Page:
MongoDB v4.x Compatibility (Raspberry Pi)

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MongoDB v4.x Compatibility (Raspberry Pi)
MongoDB v4.x Compatibility (Raspberry Pi)
2021-02-16 08:44:29
Hardware Version:
Firmware Version: 4.2.8

Hello,

 

MongoDB v3.6.x is pre-compiled for ARM64 (e.g., a Raspberry Pi) only for Ubuntu 16.04.  (from the official mongoDB website)

MongoDB v4.4.x is pre-compiled for ARM64 for Ubuntu 18.04, 20.04.

MongoDB is not supported in Debian for ARM64.

Ubuntu is pre-compiled for Raspberry Pi in versions 18.04, 20.04.  (no longer 16.04, or I couldn't find it)

 

--> I can't seem to get MongoDB v3.6.x to work in a currently supported OS (Ubuntu or Debian) on the Raspberry Pi

 

So I did try to use MongoDB v4.4.x with Ubuntu 18.04 on a Raspberry Pi 3B with Omada v4.2.8.  It starts and runs, but typically after a few days I see Omada has stopped running.  "tpeap start" doesn't work, but a reboot does.  I can't figure out if this reoccurring crash is due to mongoDB v4.4.x or not.

 

My questions:

- Are we sure mongoDB v4.4.x isn't compatible with the latest Omada?  It does seem to run, but I don't yet know why after a few days mine stops running.

- mongoDB v3.6.x is quite old and no longer supported for ARM64 current operating systems.  May I request Omada to officially support mongoDB 4.4.x?

- Anyone else have experience to add?  If someone knows what I should look for in the log files to determine the crashing of Omada, I would appreciate it.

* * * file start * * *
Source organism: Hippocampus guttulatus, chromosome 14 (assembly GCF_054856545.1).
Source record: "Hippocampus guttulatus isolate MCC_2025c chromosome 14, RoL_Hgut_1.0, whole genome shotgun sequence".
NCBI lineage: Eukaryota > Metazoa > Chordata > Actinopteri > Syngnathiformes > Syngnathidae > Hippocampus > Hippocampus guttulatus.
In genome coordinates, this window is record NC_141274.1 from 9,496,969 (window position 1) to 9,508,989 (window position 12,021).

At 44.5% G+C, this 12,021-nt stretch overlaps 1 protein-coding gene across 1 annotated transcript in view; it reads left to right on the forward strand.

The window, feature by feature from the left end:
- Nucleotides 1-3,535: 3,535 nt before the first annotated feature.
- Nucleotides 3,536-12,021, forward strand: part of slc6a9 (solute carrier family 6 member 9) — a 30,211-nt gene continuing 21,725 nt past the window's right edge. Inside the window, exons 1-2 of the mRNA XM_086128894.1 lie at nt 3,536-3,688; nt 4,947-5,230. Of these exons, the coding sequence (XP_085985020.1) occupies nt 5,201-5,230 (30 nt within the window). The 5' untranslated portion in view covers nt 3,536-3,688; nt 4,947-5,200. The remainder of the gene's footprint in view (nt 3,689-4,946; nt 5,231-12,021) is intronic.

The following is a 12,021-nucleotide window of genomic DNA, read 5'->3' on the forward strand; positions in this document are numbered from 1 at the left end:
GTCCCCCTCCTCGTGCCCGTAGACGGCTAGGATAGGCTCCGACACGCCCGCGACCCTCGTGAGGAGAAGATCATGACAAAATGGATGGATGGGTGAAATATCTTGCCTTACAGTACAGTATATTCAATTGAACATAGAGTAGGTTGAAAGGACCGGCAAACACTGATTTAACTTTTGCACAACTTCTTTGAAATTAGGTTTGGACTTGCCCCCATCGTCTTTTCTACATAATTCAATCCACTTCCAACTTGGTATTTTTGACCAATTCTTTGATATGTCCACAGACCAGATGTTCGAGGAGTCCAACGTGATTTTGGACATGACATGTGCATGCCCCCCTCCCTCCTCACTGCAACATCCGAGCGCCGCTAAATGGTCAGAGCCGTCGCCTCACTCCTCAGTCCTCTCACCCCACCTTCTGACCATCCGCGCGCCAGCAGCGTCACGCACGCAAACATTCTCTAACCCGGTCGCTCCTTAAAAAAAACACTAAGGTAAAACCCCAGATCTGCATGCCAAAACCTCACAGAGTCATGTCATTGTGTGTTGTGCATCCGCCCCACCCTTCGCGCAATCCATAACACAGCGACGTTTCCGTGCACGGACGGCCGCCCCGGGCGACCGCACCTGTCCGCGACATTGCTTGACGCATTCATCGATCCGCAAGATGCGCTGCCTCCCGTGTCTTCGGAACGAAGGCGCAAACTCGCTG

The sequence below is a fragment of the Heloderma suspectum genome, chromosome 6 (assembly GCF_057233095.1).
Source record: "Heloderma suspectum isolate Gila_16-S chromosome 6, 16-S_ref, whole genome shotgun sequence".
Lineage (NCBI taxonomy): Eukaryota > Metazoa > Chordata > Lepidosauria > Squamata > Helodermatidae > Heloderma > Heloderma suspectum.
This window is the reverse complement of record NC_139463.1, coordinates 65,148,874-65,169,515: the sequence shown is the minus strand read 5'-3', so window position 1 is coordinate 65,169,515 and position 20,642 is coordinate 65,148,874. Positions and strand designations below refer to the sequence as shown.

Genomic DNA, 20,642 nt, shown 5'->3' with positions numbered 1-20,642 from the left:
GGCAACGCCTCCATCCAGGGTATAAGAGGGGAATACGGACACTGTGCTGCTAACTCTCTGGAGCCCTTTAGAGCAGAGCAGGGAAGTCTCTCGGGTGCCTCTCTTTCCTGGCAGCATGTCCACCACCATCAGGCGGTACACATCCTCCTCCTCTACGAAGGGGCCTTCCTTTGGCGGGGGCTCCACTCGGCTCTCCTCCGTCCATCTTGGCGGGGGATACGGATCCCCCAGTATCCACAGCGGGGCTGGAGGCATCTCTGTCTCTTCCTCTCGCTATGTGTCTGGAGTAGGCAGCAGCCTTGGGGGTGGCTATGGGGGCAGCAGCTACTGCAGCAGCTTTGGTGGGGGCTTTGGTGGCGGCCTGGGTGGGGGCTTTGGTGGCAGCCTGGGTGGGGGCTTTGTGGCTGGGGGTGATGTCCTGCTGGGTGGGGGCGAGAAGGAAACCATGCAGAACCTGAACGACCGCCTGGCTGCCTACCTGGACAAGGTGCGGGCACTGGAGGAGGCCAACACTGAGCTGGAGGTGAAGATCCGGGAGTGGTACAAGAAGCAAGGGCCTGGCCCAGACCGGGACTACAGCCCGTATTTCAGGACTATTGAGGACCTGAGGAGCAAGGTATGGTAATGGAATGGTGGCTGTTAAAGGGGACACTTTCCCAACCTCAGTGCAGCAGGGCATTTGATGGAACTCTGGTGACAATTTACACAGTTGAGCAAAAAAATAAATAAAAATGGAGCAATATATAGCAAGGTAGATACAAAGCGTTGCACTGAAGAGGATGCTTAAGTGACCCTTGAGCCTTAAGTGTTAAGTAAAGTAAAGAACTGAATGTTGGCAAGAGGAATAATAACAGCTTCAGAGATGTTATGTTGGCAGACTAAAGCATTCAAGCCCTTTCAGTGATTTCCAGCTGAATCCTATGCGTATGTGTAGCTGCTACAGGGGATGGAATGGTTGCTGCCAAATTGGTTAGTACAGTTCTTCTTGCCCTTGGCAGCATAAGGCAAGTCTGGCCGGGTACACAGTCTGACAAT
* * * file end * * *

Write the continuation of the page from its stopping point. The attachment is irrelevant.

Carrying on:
Thank you in advance!

 

(a few recent threads ask related questions like this or this)

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#1
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7 Reply
Re:MongoDB v4.x Compatibility (Raspberry Pi)
2021-02-28 04:04:18

@symbiotic_ic 

 

This whole situation is a F&(&(ing joke. TP-Link does not seem to care very much about the software SDN Controller. The reliance on outdated Mongo packages and not officially supporting an Ubuntu LTS version that has been out for nearly a year is absurd. I certainly don't see how they can expect anyone in an enterprise environment to take this seriously. 

 

I've been struggling with Ubuntu 20.04, trying to get mongodb packages and dependencies installed. Suffice it to say, the TP-Link installation process doesn't work. I got SDN up and running once, but had clients that wouldn't connect to my APs being managed, so I rolled back. 

 

I wanted to reply just so your post didn't go unnoticed. Hopefully we can get a fix to this. 

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#2
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Re:MongoDB v4.x Compatibility (Raspberry Pi)
2021-02-28 11:22:56

@CoKro 

Thanks for your response.  I agree that, for a serious enterprise solution, the latest LTS versions of UNIX software should be supported.

 

The good news is that Omada v4.2.11 ran for 10 days straight for me on Ubuntu 20.04 on a Raspberry Pi 4B (4GB) with MongoDB v4.4.3.  (and I had to reboot after 10 days for other reasons, not because Omada crashed)  Granted, I may not be using all the advanced features of Omada, but core functionality was OK.  I need to add, however, that there are still a number of serious, known bugs in Omada that are currently being worked on that can be very limiting, so I use "running" in the most liberal sense of the word.  :)